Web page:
The 5th annual Americas Latino Eco Festival is happening at the Denver Museum for Nature and Science, September 15-17.
It’s a Latino hosted multicultural event elevating the voices of communities of color and of women in conservation and cultural leadership. One of the people who’ll be speaking at the Festival is Carlos Fernandez, Colorado Director of The Nature Conservancy. Fernandez says there has been some improvement in having people of color in leadership positions in environmental advocacy organizations, but more needs to be done.
“It’s not as diverse as we would expect but I do see a very positive trend towards diversity in the not for profit sector in general and in particular in the environmental not for profit sector.”
Fernandez says it is crucial that there is more diversity in environmental advocacy when we look at the changing demographics of the country. In the next decade, it is estimated that one in four children under ten in Colorado will be Latino. “Unless we really work with and engage with the community, every time we’re going to be less relevant and that’s not where we want to go.” He says that kids, no matter where they are in the state, need to have the same access to the open spaces and mountains of Colorado. For the month of July, The Nature Conservancy brings under-privileged high school students from Denver to Carpenter Ranch, near Steamboat Springs, to participate in their LEAF program (Leader for Environmental Action for the Future.)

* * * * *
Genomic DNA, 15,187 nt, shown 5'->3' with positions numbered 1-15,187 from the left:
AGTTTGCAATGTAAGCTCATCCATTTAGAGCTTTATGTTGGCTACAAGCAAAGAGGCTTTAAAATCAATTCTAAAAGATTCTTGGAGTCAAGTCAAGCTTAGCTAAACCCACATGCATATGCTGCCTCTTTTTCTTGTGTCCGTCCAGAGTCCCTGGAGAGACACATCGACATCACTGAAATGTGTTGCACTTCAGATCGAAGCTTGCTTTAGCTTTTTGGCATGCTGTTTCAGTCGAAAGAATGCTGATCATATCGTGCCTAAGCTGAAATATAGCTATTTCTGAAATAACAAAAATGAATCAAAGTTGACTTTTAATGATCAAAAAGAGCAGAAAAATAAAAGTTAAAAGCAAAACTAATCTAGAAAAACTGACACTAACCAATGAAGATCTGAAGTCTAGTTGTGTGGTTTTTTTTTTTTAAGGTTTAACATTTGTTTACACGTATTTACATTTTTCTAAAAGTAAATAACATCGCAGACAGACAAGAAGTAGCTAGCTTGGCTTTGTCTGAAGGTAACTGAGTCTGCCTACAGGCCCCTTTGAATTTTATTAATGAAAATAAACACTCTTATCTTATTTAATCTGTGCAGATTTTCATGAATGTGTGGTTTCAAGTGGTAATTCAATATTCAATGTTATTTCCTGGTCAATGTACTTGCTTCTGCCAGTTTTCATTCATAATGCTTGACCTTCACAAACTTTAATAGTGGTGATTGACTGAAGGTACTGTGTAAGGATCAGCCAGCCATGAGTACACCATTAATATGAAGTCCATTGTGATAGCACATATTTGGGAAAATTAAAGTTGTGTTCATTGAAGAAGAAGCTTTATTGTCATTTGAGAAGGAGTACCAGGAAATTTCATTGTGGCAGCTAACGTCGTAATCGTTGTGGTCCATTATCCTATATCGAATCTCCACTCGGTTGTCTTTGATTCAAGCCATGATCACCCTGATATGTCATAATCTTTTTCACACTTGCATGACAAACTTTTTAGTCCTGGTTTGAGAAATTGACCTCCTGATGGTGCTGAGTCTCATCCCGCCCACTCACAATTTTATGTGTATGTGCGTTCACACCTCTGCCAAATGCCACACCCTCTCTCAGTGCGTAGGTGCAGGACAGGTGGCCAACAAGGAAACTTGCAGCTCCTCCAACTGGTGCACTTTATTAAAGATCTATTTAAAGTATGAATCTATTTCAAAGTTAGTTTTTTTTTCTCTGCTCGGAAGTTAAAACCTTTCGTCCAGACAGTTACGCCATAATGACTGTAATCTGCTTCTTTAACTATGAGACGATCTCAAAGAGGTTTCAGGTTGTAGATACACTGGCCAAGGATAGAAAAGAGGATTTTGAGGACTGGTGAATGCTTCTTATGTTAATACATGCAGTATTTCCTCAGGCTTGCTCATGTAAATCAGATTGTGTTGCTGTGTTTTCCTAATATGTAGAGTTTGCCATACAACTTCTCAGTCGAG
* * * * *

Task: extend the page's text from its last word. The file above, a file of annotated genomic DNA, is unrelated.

Carlos Fernandez will be participating in a Colorado River summit that is part of the Americas Latino Eco Festival.